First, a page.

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Our first couple of attempts to find hammerheads drew a blank. We saw other animals instead, like pretty green turtles…

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… who were quite friendly and didn’t spook too easily when we got close.

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We had to go further out into the blue, away from the coral walls, to get a better chance of seeing hammerheads. Sometimes, all we saw was each other in the blue…

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… and nothing but bubbles rising. We normally had to go pretty deep as hammerheads are very shy and never get used to divers because as migratory animals they pass by Layang Layang only occasionally in the year.

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Sometimes we got so bored that we’d take pictures of anything in sight, such as this jellyfish relative that join up to form a rope-like organism floating in the water.

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Yet our persistence paid off. On three different occasions we saw hammerheads, and mostly in threes and fours. They were generally pretty deep and hard to capture on camera. This is the best picture I have, where you can clearly see its scalloped head. On another occasion, we saw a few outlines appearing out and down and as we descended lower, just about reaching the 40m limit, more and more shapes appeared in the blue gloom and the dim shapes with high pectoral fin and just barely discernible odd-shaped heads filled in the entire field of vision. It was truly an awe-inspiring vision seeing that school.

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There certainly were other pelagics that were much less shy, such as this dogtooth tuna that I certainly didn’t want to get any closer.

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Thankfully, it swam over my head and off to find smaller prey instead of taking revenge for my penchant for otoro sashimi!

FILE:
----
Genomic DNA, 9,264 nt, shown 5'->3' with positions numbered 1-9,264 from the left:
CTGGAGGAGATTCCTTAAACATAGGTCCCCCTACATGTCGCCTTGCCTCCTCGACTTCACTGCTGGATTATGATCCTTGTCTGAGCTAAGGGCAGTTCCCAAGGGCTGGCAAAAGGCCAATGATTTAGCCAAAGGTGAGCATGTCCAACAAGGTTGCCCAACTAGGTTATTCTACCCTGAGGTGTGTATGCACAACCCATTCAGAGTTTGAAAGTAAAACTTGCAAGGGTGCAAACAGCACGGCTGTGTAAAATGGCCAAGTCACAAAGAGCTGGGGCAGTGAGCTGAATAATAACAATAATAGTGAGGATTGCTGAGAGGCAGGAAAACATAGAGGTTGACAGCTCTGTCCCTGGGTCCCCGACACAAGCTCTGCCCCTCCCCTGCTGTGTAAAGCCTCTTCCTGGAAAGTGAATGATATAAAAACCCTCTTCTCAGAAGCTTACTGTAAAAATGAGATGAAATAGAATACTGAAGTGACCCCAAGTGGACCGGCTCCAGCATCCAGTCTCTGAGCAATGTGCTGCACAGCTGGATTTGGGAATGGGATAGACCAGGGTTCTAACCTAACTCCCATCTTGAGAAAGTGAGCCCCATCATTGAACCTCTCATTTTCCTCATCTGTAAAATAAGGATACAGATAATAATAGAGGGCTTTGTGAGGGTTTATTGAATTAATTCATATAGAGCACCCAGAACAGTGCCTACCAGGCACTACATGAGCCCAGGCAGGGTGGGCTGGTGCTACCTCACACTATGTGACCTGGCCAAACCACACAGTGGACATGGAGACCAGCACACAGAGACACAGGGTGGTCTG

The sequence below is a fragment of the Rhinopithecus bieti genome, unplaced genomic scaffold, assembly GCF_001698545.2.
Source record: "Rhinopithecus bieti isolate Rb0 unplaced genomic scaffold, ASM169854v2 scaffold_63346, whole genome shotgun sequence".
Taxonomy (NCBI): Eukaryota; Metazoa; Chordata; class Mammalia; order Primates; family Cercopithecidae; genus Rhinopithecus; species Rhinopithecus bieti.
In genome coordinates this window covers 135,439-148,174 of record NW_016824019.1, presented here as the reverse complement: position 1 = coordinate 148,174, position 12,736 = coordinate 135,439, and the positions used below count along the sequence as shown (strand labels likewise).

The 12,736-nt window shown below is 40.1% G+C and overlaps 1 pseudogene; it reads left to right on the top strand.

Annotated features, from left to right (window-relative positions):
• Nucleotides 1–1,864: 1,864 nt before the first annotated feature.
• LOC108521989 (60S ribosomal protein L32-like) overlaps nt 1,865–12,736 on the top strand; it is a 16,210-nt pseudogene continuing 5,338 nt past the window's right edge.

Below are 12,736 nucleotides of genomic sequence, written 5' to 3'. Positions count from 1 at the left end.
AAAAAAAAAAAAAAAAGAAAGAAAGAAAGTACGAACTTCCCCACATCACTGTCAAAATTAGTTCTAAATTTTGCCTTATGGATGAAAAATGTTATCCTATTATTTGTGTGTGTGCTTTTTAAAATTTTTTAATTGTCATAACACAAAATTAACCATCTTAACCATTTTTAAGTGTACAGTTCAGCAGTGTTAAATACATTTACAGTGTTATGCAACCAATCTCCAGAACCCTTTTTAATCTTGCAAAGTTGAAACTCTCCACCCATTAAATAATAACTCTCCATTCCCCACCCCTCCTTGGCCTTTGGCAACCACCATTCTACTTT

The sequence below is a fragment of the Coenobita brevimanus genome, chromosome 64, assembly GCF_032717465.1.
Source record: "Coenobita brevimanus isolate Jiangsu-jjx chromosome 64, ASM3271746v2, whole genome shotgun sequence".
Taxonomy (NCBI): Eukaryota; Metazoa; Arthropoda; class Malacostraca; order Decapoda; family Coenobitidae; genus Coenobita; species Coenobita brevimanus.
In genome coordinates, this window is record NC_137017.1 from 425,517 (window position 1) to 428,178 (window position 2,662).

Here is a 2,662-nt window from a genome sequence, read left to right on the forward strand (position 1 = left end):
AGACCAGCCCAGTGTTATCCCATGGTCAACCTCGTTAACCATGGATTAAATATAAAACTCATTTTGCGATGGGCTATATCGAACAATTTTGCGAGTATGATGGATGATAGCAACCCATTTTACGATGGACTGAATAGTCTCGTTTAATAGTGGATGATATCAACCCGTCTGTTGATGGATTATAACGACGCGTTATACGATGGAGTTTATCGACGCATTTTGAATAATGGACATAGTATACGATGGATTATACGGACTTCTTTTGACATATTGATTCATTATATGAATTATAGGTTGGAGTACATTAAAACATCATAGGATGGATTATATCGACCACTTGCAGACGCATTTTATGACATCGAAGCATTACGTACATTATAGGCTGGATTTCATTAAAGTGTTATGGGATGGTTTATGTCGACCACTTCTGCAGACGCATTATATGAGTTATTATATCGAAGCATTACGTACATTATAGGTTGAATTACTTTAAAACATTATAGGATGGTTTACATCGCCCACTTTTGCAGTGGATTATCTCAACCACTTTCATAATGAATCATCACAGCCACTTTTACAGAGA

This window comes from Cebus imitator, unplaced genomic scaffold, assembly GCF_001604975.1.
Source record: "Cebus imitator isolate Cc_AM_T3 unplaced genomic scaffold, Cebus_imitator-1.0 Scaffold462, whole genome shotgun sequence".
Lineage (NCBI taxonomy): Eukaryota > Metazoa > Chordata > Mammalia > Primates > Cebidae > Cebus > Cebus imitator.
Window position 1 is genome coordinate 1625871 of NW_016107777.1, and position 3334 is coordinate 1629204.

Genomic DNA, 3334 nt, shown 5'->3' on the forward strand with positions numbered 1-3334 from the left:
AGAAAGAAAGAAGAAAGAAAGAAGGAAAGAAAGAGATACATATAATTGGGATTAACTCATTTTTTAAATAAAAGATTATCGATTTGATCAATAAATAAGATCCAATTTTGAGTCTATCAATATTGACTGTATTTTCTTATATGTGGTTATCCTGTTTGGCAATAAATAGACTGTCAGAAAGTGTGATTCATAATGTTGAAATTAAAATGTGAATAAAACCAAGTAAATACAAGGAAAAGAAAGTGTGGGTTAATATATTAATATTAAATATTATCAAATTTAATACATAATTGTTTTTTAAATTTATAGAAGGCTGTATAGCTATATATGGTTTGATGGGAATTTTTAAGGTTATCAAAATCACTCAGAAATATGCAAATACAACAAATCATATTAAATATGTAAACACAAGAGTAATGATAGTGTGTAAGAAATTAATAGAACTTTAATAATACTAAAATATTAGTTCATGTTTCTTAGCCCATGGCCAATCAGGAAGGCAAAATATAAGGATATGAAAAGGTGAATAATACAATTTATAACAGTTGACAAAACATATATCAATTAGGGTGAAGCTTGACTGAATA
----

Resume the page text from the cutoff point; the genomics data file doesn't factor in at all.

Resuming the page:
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We saw quite a few reef sharks, including this white tip reef shark that swam away before I could get in any closer for a better picture, and an even shyer thresher shark that I saw for a few seconds before it swam off.

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The friendlier creatures were the manta rays, which we saw quite a few of.  One of them came in at quite shallow depths and sailed past majestically.

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Others were quite deep and some were in flocks and flitted like birds, disappearing before we could react to take photos. There’s something about how they fearlessly continue on their way, not bothering to hide themselves, that really impresses me about this beautiful creature. I don’t think I could ever get sick of seeing them.

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Other pelagics included many members of the trevally family, including schooling big eye trevally, like below.

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And them turning this way and that to form a tornado.

It was another of those amazing sights, and quite mind-boggling, to see these silvery masses of fish turning round and round, probably to trap prey within.

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Other big fish include this bumphead parrotfish that was curious enough to check us out instead of the other way round!

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I’m glad to report that its ferocious-looking beak is used for chomping down on coral and not on divers!

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And before long, our dive time was up and we had to head back to the surface.